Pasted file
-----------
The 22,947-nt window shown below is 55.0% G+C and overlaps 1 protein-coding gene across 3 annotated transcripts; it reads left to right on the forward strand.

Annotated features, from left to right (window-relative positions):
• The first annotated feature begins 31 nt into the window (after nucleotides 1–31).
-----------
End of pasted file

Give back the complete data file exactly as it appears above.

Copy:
The 22,947-nt window shown below is 55.0% G+C and overlaps 1 protein-coding gene across 3 annotated transcripts; it reads left to right on the forward strand.

Annotated features, from left to right (window-relative positions):
• The first annotated feature begins 31 nt into the window (after nucleotides 1–31).